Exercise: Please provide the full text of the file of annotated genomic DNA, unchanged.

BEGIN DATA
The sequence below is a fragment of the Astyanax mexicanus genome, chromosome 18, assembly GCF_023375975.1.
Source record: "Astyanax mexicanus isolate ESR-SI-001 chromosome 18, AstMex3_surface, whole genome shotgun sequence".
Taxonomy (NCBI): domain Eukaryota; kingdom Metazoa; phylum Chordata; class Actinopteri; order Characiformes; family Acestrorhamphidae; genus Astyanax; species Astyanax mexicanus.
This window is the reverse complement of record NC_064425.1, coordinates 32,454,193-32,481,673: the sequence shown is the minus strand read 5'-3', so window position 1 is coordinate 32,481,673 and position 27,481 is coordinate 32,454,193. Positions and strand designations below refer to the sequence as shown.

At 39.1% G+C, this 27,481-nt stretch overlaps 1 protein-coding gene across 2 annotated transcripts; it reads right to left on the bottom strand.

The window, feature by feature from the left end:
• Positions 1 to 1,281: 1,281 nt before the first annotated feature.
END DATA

The sequence below is a fragment of the Astyanax mexicanus genome, chromosome 18, assembly GCF_023375975.1.
Source record: "Astyanax mexicanus isolate ESR-SI-001 chromosome 18, AstMex3_surface, whole genome shotgun sequence".
Taxonomy (NCBI): domain Eukaryota; kingdom Metazoa; phylum Chordata; class Actinopteri; order Characiformes; family Acestrorhamphidae; genus Astyanax; species Astyanax mexicanus.
This window is the reverse complement of record NC_064425.1, coordinates 32,454,193-32,481,673: the sequence shown is the minus strand read 5'-3', so window position 1 is coordinate 32,481,673 and position 27,481 is coordinate 32,454,193. Positions and strand designations below refer to the sequence as shown.

At 39.1% G+C, this 27,481-nt stretch overlaps 1 protein-coding gene across 2 annotated transcripts; it reads right to left on the bottom strand.

The window, feature by feature from the left end:
• Positions 1 to 1,281: 1,281 nt before the first annotated feature.